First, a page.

First of all I am sorry if this is wrong forum for this question.

I have come in a situation recently where I was needed to write a mail to a foreign company. And as you probably noticed by now my English is bad so I was wondering, is it unprofessional to say

(a) Excuse my English
(b) Sorry for my English

at the end of an e-mail?

closed as primarily opinion-based by user66974, RegDwigнt Nov 4 '14 at 12:16

Many good questions generate some degree of opinion based on expert experience, but answers to this question will tend to be almost entirely based on opinions, rather than facts, references, or specific expertise. If this question can be reworded to fit the rules in the help center, please edit the question.

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    You could say: "I apologize for not being word-perfect in English" but this might conflict with the style of your letter, and the reader might think: "The letter was fine, why is he pointing out he's made mistakes or errors?" It's a bit of a double-edged sword. – Mari-Lou A Nov 4 '14 at 9:26
  • I agree with Mari-Lou's comment. Your English may not be perfect but, as far as we can see from the few words in your question, it is not poor. As a lot of correspondence in English is written by non-natives speakers nowadays, people do not expect perfection in language, and do not normally think any the worse of people who do not write perfect English. Of course, if you are sending such things as an important legal document, technical instructions or marketing material to promote your company/product, then don't risk poor English; get your material professionally translated into English. – tunny Nov 4 '14 at 9:44
  • For works better with something one has done, or such. About may be a better choice in this case: Sorry about my (poor) English. Why not be more explicit and include the most important part, "poor"? – Kris Nov 4 '14 at 9:53
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    By say "poor" here, one is only showing modesty and not making some kind of a confession or speaking an actual fact. As such it's fine to say so. – Kris Nov 4 '14 at 9:54
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    I would actually put such a remark at the )beginning of the email, not at the end. Putting it at the beginning prepares the reader for not-perfect English, and can lead to a "that wasn't too bad" or "good he warned me" reaction. Putting it at the end may lead to a "what does he mean" or "yeah, now he tells me" reaction. – oerkelens Nov 4 '14 at 10:16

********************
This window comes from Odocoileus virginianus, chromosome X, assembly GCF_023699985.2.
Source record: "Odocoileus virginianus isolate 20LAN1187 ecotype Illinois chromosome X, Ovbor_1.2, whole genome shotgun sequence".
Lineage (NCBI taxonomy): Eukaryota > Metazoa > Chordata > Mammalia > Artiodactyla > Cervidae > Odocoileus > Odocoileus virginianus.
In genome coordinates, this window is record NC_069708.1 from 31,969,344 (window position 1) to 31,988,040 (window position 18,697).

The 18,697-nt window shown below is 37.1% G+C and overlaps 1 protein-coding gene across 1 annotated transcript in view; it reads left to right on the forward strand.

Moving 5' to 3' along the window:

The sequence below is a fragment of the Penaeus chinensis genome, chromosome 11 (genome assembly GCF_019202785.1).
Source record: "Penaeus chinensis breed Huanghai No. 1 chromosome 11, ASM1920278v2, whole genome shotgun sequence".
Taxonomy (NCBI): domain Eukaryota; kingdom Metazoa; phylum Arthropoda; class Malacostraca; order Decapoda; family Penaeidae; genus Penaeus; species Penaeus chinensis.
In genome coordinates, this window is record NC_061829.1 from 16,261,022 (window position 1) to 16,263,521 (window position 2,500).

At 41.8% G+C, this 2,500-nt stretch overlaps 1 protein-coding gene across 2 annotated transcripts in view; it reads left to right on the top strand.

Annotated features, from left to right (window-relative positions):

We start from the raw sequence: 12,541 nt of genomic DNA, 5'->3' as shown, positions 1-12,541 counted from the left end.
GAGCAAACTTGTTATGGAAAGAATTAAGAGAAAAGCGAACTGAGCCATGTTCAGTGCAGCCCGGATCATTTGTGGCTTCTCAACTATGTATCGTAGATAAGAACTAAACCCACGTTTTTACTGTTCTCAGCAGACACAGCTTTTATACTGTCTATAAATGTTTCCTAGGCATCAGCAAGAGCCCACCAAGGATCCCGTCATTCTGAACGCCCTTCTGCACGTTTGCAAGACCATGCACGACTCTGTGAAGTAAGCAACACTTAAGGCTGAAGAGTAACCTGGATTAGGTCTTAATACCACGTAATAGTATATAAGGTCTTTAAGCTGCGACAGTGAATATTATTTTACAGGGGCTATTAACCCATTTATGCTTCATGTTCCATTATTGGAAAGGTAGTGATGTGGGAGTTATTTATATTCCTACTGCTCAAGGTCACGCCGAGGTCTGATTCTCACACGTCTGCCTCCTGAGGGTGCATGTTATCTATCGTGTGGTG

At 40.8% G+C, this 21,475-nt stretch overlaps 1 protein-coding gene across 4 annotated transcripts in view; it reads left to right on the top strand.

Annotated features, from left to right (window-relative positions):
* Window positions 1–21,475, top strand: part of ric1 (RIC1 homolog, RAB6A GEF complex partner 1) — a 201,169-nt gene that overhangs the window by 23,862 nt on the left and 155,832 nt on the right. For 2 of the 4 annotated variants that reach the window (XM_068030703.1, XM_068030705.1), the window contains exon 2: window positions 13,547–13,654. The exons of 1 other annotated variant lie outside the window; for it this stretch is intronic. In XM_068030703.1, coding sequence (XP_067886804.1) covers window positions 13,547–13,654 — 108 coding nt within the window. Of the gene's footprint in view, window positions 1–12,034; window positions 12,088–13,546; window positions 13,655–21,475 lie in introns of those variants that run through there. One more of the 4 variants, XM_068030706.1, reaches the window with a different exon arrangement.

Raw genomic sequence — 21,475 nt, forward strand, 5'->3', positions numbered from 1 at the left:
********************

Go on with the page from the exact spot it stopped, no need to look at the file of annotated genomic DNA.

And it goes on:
As a UK company we receive thousands of emails and letters every day from foreign companies selling services. The inclusion of "excuse my English" or "sorry for my English" would normally lead to an email or letter being immediately disregarded as spam due to the sheer amount of communications we receive that say this and then try to sell sub-standard services. This isn't really a comment regarding grammar but I feel it may answer your question better.

  • If the sentence was phrased differently, i.e., apologize, would it make any difference to your spam filters? – Mari-Lou A Nov 4 '14 at 12:33
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    In terms of human spam filtering I would say no, it is the same as saying "sorry my service isn't very good" when starting a description of your service. In the context that this question is asked I would say the only solution is for the email to be written in good enough English that there is need to apologise in the first place. – Mark Farnell Nov 4 '14 at 14:02

I would say, "English is not my mother tongue; please excuse any errors on my part."

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